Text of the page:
And the function of fascism ultimately is to regiment, repress and oppress the working class at a time when it might be in rebellion. What we’re witnessing now is not identical or completely analogous to what happened in Nazi Germany. But it is important to remember that Hitler came to power in January, 1933 not through a coup d’état or not through an armed uprising or through a Nazi revolution or a counter-revolution. He was appointed chancellor by center-right politicians, and once in power, he used his authority to attack and destroy the left in Germany. There was a deal made between the German military and the German capitalists on the one hand and the fascists on the other to suppress the left. The former figured that once they suppressed the left, Hitler would sort of move into their camp. Well, he didn’t fully move into their camp, but he never did appropriate big industry. He was able to sort of make a deal with the capitalists that they would retain their capitalist property and become ever richer. And in exchange, he was able to impose this fascist dictatorship on the German working class. These are important things to learn about, to know about [so that we do] not think of them simply as cultural or national or ethnic or historical phenomena, but rather phenomena that’s rooted in the capitalist economic order, especially one in crisis.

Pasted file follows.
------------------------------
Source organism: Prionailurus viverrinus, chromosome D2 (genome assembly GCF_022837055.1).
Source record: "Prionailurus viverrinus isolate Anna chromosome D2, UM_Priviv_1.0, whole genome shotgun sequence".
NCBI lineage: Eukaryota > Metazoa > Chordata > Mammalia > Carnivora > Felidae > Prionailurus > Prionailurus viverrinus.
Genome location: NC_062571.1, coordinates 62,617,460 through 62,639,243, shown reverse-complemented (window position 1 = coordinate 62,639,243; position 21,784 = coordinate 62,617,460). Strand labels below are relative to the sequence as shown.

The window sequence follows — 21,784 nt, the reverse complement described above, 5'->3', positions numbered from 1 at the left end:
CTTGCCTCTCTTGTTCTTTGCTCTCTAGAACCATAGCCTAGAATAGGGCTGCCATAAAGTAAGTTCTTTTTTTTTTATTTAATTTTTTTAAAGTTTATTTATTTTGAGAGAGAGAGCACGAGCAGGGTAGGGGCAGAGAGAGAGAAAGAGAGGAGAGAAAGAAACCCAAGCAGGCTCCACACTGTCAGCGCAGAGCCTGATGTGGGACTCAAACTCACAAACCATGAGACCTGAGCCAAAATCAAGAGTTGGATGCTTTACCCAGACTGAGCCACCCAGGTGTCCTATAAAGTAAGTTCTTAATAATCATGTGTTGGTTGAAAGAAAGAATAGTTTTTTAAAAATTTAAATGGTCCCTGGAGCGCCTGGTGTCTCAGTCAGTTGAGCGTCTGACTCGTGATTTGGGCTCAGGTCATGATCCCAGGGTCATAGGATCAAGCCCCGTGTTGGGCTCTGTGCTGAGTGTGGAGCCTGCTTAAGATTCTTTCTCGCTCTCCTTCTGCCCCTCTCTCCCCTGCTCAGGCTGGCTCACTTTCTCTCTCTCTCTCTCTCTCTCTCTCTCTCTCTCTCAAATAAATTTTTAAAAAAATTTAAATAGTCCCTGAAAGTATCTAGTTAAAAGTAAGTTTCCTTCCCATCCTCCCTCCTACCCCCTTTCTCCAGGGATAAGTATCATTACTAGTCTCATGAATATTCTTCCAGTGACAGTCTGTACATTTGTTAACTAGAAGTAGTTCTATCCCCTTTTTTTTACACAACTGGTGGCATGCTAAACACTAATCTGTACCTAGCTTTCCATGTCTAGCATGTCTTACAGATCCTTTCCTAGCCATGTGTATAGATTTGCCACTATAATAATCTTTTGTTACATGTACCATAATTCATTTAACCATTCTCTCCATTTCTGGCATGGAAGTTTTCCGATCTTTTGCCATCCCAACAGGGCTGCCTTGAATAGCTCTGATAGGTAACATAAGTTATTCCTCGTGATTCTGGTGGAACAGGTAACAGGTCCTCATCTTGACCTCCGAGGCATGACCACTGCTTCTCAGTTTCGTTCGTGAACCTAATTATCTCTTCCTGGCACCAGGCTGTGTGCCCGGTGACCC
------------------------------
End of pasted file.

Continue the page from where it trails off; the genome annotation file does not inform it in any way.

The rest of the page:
Monica Cruz is a reporter with US-based media outlet Breakthrough News.



Capitol Rioter Admits False Statements to FBI, but Prosecutors Haven’t Charged Him With a Felony

The Justice Department frequently charges Muslims with felonies for making false statements to federal agents.

Trevor Aaronson

January 3 2022, 4:43 p.m.

Far-right extremists leave Portland, Ore., after clashing with antifascists on Aug. 7, 2021. Photo: Nathan Howard

It wasn’t hard for the FBI to identify Jeff Grace as one of the rioters in the U.S. Capitol on January 6, 2021. A 61-year-old long-haul truck driver from Washington state, Grace was in the background of one of the most ridiculous and iconic photographs from that day: the shot of a man in a red, white, and blue Trump hat waving to the camera while carrying House Speaker Nancy Pelosi’s lectern through the rotunda. Grace’s bald head was visible in the background.